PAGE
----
Years ago, conservative scholar Richard Weaver was induced to publish a book under the title, Ideas Have Consequences. It became his most famous book, and his most oft-quoted phrase. The conservative movement has always been intellectual in its orientation, beginning with the seminal work, Edmund Burke’s Reflections on the Revolution in France (1790). Conservatism’s influence has come first and foremost from its commitment to the printed page.
The problem with such a movement is that it finds that its appeal to voters is indirect. Those who promote the principles of conservatism are not generally intellectuals. The basic details of the philosophy are communicated to listeners in a haphazard, emotional way. Politicians, businessmen, and pamphlet writers are seldom noted as intellectuals who are able to discern the fine points of doctrine. So some of the ideas get scrambled in transmission. Ideas can be picked up and filtered, reworked, and distorted by politicians and businessmen. The ability of an ideological movement to defend itself from deviations is limited, unless it is also a rigidly bureaucratic movement that can, in effect, take out and enforce a kind of copyright on its ideas. It has to be able to discipline deviants. Not conservatism!
How broad is the conservative ideology? Far broader than any one group, “school,” or organization. They borrow ideas from each other. Each one may think it is the “true conservative” organization, but the public never sees it this way. A group can try to police itself, thereby maintaining its ideological integrity, but ideas cannot be bottled up. Neither can creative people who get “excommunicated.” The result is that the ideas get passed around and transformed as they move outward into the community at large.
A movement needs a bedrock philosophy. It needs a coherent, integrated set of ideas that enable the followers to apply fixed principles to daily activities. It needs meaning. The problem with conservatism is that its philosophy is straightforwardly anti-rationalistic in nature. The leading conservative intellectuals have always been skeptical about men’s ability to draw up platforms, first principles, and even creeds. Social blueprints will not work: here is a first principle of conservativism. The problem is in discovering bedrock first principles that do not resemble social blueprints. Conservatives believe in permanence, but not in rationalism’s supposedly fixed standards of logic. The war between the libertarians and the conservatives has always centered on just this issue, going back to the debates between Jeremy Bentham’s rationalism and the conservative traditionalists. Which is sovereign: tradition or logic? Whose tradition? Whose logic?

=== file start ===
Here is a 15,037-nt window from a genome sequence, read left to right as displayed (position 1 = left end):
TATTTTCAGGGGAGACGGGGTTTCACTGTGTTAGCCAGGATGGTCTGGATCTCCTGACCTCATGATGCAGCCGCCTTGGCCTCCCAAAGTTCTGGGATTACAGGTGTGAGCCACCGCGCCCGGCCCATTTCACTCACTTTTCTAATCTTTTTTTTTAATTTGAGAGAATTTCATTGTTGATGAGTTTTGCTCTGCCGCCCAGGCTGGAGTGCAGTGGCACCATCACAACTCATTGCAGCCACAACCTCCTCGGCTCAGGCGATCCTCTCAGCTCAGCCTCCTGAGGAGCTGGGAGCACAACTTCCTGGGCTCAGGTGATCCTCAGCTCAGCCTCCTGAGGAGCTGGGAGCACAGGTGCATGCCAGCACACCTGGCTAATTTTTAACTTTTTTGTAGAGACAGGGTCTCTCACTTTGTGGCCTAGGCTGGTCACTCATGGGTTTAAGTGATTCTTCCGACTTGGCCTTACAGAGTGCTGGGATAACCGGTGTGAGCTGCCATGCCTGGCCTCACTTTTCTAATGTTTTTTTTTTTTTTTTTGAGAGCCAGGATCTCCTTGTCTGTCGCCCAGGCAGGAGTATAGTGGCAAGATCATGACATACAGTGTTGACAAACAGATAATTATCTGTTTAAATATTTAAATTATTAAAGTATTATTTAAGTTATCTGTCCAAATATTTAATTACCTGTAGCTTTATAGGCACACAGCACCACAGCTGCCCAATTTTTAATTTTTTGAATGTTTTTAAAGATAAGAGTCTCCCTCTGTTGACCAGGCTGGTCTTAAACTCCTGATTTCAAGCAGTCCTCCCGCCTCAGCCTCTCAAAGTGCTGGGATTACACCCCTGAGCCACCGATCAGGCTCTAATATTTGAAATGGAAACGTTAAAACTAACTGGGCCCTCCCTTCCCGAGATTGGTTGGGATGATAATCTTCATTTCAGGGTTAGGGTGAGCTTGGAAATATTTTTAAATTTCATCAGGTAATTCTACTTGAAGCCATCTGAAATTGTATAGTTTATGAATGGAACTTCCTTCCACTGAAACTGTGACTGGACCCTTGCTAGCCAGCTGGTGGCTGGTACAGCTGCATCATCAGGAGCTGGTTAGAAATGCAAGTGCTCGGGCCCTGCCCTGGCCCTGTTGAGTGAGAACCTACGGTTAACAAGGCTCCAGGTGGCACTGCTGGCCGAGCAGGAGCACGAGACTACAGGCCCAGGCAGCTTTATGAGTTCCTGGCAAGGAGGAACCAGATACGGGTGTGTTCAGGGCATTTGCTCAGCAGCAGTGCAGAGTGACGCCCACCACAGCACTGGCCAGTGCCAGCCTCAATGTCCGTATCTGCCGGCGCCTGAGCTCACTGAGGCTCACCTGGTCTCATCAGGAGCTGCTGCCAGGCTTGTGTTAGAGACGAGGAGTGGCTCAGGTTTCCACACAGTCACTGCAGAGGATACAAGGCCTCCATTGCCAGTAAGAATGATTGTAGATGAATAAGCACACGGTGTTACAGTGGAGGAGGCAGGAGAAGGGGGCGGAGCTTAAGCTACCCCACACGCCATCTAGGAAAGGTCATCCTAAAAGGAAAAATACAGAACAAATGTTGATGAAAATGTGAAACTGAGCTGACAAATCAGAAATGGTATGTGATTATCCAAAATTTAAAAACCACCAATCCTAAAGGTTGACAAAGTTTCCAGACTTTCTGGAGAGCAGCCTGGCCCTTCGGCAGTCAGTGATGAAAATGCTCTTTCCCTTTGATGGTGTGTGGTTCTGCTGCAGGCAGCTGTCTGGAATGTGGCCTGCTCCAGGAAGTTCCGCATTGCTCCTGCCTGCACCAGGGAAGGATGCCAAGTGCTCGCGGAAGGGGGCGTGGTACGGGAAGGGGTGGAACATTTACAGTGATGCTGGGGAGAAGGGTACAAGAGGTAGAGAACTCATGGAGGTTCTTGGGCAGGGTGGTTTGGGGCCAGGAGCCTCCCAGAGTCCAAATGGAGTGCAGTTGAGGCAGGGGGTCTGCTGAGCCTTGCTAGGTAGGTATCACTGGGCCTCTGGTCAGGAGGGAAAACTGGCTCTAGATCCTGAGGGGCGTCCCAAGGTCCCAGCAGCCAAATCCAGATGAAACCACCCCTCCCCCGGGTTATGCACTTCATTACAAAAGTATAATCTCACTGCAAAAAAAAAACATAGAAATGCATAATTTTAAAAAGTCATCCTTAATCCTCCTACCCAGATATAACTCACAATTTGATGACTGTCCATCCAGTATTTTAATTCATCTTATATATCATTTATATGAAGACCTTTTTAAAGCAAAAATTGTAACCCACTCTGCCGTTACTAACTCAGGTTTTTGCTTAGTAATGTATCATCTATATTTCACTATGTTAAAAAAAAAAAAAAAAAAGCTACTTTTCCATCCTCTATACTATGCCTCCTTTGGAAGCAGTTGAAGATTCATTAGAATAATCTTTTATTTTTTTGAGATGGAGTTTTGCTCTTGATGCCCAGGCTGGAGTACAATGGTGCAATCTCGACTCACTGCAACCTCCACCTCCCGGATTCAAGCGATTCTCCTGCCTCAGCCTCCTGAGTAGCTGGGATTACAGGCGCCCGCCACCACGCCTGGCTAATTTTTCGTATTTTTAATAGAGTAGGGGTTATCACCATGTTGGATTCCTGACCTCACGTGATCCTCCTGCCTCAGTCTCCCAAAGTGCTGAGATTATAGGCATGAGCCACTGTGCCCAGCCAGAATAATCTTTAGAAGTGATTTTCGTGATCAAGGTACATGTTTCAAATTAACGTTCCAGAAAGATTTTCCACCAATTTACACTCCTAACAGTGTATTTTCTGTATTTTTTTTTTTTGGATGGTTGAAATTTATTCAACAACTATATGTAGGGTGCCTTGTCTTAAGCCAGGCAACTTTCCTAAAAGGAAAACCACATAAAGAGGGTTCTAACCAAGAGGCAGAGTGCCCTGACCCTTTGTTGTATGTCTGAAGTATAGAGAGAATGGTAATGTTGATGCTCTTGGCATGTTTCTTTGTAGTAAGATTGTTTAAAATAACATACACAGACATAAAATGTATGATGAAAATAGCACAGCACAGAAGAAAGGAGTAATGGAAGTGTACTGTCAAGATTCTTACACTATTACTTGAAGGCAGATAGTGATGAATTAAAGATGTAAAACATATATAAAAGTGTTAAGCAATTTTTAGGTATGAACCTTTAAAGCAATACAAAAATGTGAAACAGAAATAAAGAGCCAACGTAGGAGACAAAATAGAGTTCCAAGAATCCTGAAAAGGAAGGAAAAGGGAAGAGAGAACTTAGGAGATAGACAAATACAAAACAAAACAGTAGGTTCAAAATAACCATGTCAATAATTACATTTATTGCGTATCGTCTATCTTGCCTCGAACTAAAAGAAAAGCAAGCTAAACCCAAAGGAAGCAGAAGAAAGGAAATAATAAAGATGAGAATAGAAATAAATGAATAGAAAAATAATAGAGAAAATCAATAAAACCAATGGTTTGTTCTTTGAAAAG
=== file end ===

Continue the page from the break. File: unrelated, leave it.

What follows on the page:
The libertarians have always complained that the conservatives rely on incoherent concepts to defend their position. The conservatives border on mysticism, and there is no way to construct or defend a rational order on the basis of mysticism, the libertarians argue. When you examine the writings of the leading theoretical defenders of conservatism you have to admit, the libertarians have a point. One of my favorite examples of meaningless verbiage parading as a philosophy is Eric Voegelin’s “classic” study, Order and History. He begins Volume l with this “illuminating” observation: “The order of history emerges from the history of order” (p. ix). It goes downhill from here. He writes in the opening paragraph of the Introduction:
God and man, world and society form a primordial community of being. The community with its quaternarian structure is, and is not, a datum of human experience. It is a datum of experience in so far as it is known to man by virtue of his participation in the mystery of its being. It is not a datum of experience in so far as it is not given in the manner of an object of the external world but is knowable only from the perspective of participation in it.
I paid 25¢ for a used hardback copy of this book, and I think I was gypped. It is grim to think that some people buy it new, and two more volumes after it.
Voegelin, sad to say, is regarded by some as one of the two or three most eloquent and important political philosophers in the conservative movement, along with Leo Strauss and (some believe) Willmoore Kendall. Kendall was a master of the philosophy of the Founding Fathers of late-eighteenth-century America, and his writings are at least coherent. Strauss adopted an almost arcane approach to the Greeks and Romans, for he was always searching for “secret writings,” meaning obscure and even occult phrases hidden in the body of otherwise logical discussions. Strauss was, in the words of Archie Jones, an apologist for classical tyranny. (Journal of Christian Reconstruction, Vol. V, No. I, Summer, 1978)
(For the rest of my article, click the link.)